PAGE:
LAS VEGAS (AP) — A second condemned inmate is asking a federal judge in Las Vegas to add him to legal challenges being made to the never-before-used method that Nevada prison officials want to employ for their first lethal injection in 15 years.
Attorneys for Zane Michael Floyd said at a hearing Friday they want to add Joseph Weldon Smith to their effort to prove the state’s plan to administer drugs never before tried in any lethal injection in any state would be unconstitutionally cruel and painful.
"It would be a venture into the unknown," Assistant Federal Public Defender David Anthony said.
Separately, Robert Dunham, head of the nonprofit Death Penalty Information Center, termed the state plan "human experimentation."
“Nevada’s drug combination is likely to result in a torturous execution,” Dunham said in an email. “Because it is untested — and cannot ethically be tested — we don’t know how it will work and if it will work properly.”
U.S. District Judge Richard Boulware II did not make an immediate decision about adding Smith to Floyd’s case during a hearing focusing on schedule-setting and procedural matters.
The judge previously issued a stay of execution until at least Oct. 18, and he plans hearings the week of Oct. 4.
Appeals also are pending before the Nevada Supreme Court and 9th U.S. Circuit Court of Appeals. Anthony noted the state judge in Las Vegas who issued his formal stay of execution this week has a court hearing in Floyd’s case scheduled Nov. 12.
Floyd, 45, does not want to die. He was sentenced in 2000 for killing four people and wounding a fifth in a shotgun attack at a Las Vegas grocery store in 1999.
Smith, 81, is being treated for kidney failure with dialysis at a state prison medical facility in Carson City.
He was sentenced to death in 1992 in the 1990 strangulation and hammer slayings of his two stepdaughters in Henderson. He also is serving life in prison without parole for killing his wife and was convicted of a hammer attack on his landlord.
Anthony and colleague Brad Levenson argue in a 66-page document filed Thursday that the state can't provide Smith with dialysis at the state prison in Ely, where the state’s new lethal injection chamber has remained idle since it was completed in 2016 at a cost of $860,000.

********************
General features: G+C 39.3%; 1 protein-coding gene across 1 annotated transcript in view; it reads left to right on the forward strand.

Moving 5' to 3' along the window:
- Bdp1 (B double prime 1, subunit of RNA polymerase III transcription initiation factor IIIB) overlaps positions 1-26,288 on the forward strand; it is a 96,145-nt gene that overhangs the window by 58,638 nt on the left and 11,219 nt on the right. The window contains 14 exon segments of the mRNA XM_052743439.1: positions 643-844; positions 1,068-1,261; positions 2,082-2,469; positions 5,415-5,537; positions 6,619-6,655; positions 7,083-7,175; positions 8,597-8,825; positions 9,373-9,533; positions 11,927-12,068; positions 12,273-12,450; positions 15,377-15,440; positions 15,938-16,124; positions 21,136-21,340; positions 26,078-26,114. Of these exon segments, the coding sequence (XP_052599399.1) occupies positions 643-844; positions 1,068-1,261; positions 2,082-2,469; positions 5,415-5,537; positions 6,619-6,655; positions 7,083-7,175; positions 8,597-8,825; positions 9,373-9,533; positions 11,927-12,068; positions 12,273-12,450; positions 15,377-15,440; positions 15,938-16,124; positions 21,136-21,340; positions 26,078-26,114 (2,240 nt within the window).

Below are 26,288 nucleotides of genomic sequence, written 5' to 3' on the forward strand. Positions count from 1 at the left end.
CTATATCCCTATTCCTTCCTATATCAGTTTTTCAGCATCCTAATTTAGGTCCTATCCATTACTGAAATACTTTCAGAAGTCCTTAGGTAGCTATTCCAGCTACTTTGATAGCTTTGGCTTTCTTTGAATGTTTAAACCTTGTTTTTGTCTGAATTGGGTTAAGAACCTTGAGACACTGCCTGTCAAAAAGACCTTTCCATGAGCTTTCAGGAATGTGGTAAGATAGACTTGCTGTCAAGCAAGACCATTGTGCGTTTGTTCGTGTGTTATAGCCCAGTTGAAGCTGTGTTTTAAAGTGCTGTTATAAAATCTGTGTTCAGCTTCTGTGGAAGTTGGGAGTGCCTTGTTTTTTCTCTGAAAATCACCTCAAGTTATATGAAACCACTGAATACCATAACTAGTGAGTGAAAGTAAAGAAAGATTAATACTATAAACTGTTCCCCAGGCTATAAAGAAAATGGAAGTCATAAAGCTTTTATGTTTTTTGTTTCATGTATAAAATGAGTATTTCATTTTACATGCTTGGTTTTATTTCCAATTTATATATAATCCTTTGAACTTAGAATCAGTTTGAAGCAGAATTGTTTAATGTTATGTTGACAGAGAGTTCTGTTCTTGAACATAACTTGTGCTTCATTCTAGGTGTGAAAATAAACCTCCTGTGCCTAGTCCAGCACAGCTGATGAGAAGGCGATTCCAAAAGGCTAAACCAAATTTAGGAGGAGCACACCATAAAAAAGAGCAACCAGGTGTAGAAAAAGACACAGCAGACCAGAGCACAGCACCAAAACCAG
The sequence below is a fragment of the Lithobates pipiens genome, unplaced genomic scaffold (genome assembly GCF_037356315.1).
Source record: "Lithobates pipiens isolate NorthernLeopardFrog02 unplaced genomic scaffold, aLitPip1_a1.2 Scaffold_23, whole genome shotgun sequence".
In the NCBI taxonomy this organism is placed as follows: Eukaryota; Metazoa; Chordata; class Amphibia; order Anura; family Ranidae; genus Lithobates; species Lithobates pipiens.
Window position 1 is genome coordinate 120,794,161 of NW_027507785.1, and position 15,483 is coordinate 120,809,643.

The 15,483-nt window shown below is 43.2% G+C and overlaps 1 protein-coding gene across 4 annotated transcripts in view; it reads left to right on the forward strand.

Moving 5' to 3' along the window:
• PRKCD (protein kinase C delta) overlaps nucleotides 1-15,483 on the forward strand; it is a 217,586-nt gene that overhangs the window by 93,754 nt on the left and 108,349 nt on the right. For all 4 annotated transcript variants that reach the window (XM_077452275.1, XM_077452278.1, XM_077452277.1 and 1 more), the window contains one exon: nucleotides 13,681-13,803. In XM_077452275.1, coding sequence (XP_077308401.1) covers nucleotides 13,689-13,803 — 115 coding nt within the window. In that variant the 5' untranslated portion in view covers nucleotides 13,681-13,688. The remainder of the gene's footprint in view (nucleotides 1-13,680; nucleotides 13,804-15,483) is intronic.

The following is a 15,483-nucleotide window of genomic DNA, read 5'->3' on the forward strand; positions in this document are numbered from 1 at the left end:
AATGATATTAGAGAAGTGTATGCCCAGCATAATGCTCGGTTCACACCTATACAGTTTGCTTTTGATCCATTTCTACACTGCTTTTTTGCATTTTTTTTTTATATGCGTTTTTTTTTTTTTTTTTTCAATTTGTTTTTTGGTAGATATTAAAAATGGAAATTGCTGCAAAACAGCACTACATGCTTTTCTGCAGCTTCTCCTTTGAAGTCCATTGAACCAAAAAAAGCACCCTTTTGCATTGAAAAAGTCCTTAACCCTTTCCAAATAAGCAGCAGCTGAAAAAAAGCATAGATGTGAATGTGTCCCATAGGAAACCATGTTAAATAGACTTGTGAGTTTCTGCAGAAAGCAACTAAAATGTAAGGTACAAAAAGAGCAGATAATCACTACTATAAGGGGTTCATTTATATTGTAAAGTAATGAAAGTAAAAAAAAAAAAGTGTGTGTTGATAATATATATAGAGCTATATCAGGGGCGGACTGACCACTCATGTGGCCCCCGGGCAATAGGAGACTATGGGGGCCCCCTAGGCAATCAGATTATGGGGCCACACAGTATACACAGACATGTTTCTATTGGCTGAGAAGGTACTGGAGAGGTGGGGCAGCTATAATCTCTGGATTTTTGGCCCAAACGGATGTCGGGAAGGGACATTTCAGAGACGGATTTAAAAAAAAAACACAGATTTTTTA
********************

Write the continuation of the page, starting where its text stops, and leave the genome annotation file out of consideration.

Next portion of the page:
The last person put to death in Nevada was Daryl Mack in 2006 for a 1988 rape and murder in Reno. His execution was at the state prison in Carson City. Mack asked for his sentence to be carried out.
Nevada prison officials plan use at least three drugs to kill Floyd, including the powerful opioid fentanyl, the sedative ketamine and a heart-stopping salt, potassium chloride.
In an alternate four-drug procedure, the muscle paralytic cisatracurium also would be used to stop the diaphragm to prevent breathing before the heart-stopping agent is administered.
The state Department of Corrections said the drug alfentanil might substitute for fentanyl and potassium acetate might substitute for potassium chloride, depending on availability.
Ketamine, commonly known as a date-assault drug, can induce “hallucinations, delirium and psychosis,” Floyd's defense attorneys said, preventing the condemned inmate from ”comprehending the reasons for the penalty or its implications.”
Dunham agreed with the defense lawyers’ arguments that Nevada’s drug combination could leave the inmate awake, unable to move and suffocating while he is strapped to a gurney.
No state has used ketamine or the fentanyl substitute that Nevada listed, Dunham said.
Potassium acetate, also used as an aircraft de-icer, was mistakenly used by Oklahoma in a 2015 lethal injection, he said.
The Washington-based nonprofit gathers data about capital punishment in the 28 states with the death penalty. Two states, Missouri and Texas, currently have executions scheduled.
Nebraska used fentanyl in a four-drug combination in 2018, and some states have used cisatracurium as a paralytic drug, Dunham said.
Results of more than 200 autopsies of prisoners put to death by lethal injection showed “an extremely high probability that a person killed by this method will experience pulmonary edema — fluid in the lungs — and air hunger, while feeling an excruciating chemical burn from the potassium,” he said.
Clark County prosecutors are asking state court Judge Michael Villani in Las Vegas to reschedule Floyd's execution for the last week of October.
They argue that some drugs that prison officials have obtained for Floyd’s execution will expire by November.
The maker of the ketamine — New Jersey-based Hikma Pharmaceuticals USA Inc. — has threatened to sue if the state intends to use its product in an execution.